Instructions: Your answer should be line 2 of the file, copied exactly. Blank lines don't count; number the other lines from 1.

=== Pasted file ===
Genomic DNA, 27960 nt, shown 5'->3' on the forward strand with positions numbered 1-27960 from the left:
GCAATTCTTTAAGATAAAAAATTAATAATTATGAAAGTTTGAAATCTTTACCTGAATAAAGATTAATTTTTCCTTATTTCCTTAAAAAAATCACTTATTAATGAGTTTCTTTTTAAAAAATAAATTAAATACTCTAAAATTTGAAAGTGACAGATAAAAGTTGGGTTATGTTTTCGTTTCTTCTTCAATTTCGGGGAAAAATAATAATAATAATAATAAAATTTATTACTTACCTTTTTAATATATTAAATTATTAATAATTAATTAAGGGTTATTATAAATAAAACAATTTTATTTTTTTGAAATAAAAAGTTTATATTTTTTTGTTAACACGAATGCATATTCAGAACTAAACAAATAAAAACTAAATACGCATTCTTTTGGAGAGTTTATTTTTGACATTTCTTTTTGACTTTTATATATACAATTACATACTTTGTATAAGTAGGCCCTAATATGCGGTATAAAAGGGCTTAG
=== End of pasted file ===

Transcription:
GCAATTCTTTAAGATAAAAAATTAATAATTATGAAAGTTTGAAATCTTTACCTGAATAAAGATTAATTTTTCCTTATTTCCTTAAAAAAATCACTTATTAATGAGTTTCTTTTTAAAAAATAAATTAAATACTCTAAAATTTGAAAGTGACAGATAAAAGTTGGGTTATGTTTTCGTTTCTTCTTCAATTTCGGGGAAAAATAATAATAATAATAATAAAATTTATTACTTACCTTTTTAATATATTAAATTATTAATAATTAATTAAGGGTTATTATAAATAAAACAATTTTATTTTTTTGAAATAAAAAGTTTATATTTTTTTGTTAACACGAATGCATATTCAGAACTAAACAAATAAAAACTAAATACGCATTCTTTTGGAGAGTTTATTTTTGACATTTCTTTTTGACTTTTATATATACAATTACATACTTTGTATAAGTAGGCCCTAATATGCGGTATAAAAGGGCTTAG